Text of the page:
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Oregon’s first brain surgery with a robotic assist

Hoops fan with epilepsy undergoes brain surgery with robotic guidance
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Bryan Black, 34, uses a hand-held scanner to receive data from a device that monitors his brain activity. Black is the first patient in Oregon to undergo brain surgery with with an assist from a robot. The ROSA (Robotic Stereotactic Assistance) robot was utilized to place electrodes in Black's brain to treat epilepsy. (OHSU/Kristyna Wentz-Graff)

Bryan Black may be best known as the college basketball fan who has leveraged social media to collect hundreds of jerseys donated by Division I basketball programs rooting for his success in fighting epilepsy.

Last week, the 34-year-old Monmouth resident earned distinction as the first patient in Oregon to undergo brain surgery with an assist from a robot.

The assist was dished out by the ROSA, or Robotic Stereotactic Assistance, robot, which neurosurgeons at OHSU used to place electrodes in Black’s brain. The procedure, performed by Ahmed Raslan, M.D., associate professor of neurological surgery in the OHSU School of Medicine, provides precise GPS-like imagery to guide placement of needle-like electrodes inside the brain.

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The responsive neurostimulation system, or RNS, is surgically placed within the skull and positions small wires into the area of the brain where the seizures begin. Continuously monitoring brain activity, the device delivers a small burst of electrical stimulation that can stop seizures before they begin, and reduce seizures over time. (OHSU/Erik Robinson)

The electrodes mapped the exact location in his brain where his seizures originate.

Black’s physicians reported that the inaugural procedure went smoothly, providing a faster and minimally invasive alternative for placing diagnostic electrodes – a procedure called stereo-electroencephalography, or SEEG. OHSU will use the robotic assistance for all SEEG cases involving children and adults with epilepsy, and Raslan noted that it eventually may be used for other neurosurgical and spinal procedures.

“It will make surgery safer and faster for patients with epilepsy and, eventually, other types of patients as well,” Raslan said.

Using the robotic assistance, Raslan passed thin wires into the brain through tiny holes. Not only is the device precise, accurate and easier than conventional craniotomies, Raslan said the patient can recover more quickly.

Rosa Brain robot
ROSA Brain is a surgical navigation and positioning system using robotic technology that allows surgeons to place electrodes, which detect seizures in the brain, without having to open a patient’s skull or even shave a patient’s head, as other traditional methods require. (Courtesy of Zimmer Biomet)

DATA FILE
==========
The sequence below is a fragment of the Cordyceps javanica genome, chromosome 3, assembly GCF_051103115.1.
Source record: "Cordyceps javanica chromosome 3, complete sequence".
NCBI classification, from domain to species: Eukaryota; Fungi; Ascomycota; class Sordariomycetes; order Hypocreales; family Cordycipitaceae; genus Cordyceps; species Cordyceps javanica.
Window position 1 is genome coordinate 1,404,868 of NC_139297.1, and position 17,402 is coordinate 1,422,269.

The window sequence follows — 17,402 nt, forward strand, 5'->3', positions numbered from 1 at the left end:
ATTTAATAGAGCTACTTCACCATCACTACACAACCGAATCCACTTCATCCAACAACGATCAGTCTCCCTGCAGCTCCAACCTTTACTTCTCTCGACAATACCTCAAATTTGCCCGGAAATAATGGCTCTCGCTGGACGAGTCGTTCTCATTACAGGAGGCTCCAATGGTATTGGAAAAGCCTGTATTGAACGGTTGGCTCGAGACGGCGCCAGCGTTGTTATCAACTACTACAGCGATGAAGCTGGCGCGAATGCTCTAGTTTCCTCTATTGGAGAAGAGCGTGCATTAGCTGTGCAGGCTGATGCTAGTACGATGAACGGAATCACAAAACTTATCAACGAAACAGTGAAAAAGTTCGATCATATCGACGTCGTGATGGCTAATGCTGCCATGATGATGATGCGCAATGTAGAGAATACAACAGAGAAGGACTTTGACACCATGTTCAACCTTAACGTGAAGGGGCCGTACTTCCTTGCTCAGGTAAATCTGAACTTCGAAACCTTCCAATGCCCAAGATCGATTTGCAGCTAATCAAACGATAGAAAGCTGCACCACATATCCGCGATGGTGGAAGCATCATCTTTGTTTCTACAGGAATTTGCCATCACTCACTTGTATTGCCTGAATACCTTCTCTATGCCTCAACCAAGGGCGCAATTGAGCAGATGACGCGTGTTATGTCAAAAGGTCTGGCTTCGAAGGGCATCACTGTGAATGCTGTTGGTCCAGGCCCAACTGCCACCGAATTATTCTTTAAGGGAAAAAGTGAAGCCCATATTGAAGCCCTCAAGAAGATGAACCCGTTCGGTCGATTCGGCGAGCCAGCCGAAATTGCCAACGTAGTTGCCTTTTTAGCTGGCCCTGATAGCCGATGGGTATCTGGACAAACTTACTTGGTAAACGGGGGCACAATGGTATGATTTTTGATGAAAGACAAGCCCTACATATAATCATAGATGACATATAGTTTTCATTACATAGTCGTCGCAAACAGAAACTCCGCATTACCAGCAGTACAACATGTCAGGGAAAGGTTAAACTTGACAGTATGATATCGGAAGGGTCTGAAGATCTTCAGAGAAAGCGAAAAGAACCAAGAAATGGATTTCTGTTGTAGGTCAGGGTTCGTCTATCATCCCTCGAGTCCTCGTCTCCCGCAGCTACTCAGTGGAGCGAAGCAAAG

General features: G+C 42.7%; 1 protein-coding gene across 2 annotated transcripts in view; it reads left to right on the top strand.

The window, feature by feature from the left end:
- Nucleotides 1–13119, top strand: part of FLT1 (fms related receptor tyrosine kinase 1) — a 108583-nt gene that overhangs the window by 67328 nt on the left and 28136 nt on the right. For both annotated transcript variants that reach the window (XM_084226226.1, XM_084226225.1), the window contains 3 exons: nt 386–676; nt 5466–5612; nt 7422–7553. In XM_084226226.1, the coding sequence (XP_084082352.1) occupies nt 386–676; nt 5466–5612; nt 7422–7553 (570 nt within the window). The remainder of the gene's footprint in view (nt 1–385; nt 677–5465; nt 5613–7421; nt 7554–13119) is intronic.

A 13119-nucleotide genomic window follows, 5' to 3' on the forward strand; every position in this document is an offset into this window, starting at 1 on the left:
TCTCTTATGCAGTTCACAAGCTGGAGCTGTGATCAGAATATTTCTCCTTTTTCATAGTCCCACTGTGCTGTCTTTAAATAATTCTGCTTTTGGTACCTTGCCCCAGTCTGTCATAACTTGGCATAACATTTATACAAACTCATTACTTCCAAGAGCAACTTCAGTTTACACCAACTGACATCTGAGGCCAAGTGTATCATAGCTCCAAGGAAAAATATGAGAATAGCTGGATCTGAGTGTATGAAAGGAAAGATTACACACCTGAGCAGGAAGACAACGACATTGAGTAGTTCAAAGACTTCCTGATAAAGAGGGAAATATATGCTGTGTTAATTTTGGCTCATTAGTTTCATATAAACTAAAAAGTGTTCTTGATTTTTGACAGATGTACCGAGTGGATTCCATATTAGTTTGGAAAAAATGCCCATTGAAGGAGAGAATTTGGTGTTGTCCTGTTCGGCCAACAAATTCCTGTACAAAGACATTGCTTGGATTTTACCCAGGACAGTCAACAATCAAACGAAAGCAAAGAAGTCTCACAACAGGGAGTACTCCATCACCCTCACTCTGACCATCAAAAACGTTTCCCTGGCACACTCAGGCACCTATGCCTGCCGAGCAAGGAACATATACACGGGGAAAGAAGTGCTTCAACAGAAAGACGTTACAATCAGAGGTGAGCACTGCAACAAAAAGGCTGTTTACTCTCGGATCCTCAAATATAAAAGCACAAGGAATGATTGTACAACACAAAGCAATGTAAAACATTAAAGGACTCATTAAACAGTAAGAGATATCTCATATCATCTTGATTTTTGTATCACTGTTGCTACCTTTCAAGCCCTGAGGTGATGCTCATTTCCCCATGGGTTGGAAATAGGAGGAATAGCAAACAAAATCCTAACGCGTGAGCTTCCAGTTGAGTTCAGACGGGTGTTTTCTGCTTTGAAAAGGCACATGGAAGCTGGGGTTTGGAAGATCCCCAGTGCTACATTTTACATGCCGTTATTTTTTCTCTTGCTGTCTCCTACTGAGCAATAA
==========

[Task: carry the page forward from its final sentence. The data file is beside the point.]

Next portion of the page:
Black would attest to that.

“All hooked up at OHSU!” he tweeted via his handle, @353jerseys4hope. “I’ve got my jerseys on the way!! Thanks for all the support everybody! And thanks to all of the journalists, coaches, players and fans for believing in me! #Epilepsy.”

A high-tech implant

Less than a week following the initial procedure on Aug. 14, doctors had the information they needed to conduct the final stage of Bryan’s treatment: On Tuesday, he became the 20th patient in Oregon to be implanted with an advanced device designed to monitor brain activity and stop seizures before they begin. The responsive neurostimulation system, or RNS, is surgically placed within the skull and positions small wires into the area of the brain where the seizures begin. Continuously monitoring brain activity, the device delivers a small burst of electrical stimulation that can stop seizures before they begin, and reduce seizures over time. 

OHSU is the only hospital in Oregon that provides this technology to treat epilepsy.

Lia Ernst, M.D., assistant professor of neurology in the OHSU School of Medicine and director of adult epilepsy surgery, said it will take at least a year to determine whether the device has significantly reduced the number of seizures that affected Black daily. The first RNS device was implanted at OHSU on the last day of 2015, one of several surgical options for the more than a third of epilepsy patients whose seizures aren’t controlled by medication.

Ernst also supports Bryan’s personal cause to promote research and treatment for epilepsy, which affects about 3.4 million people in the United States, according to the U.S. Centers for Disease Control and Prevention.

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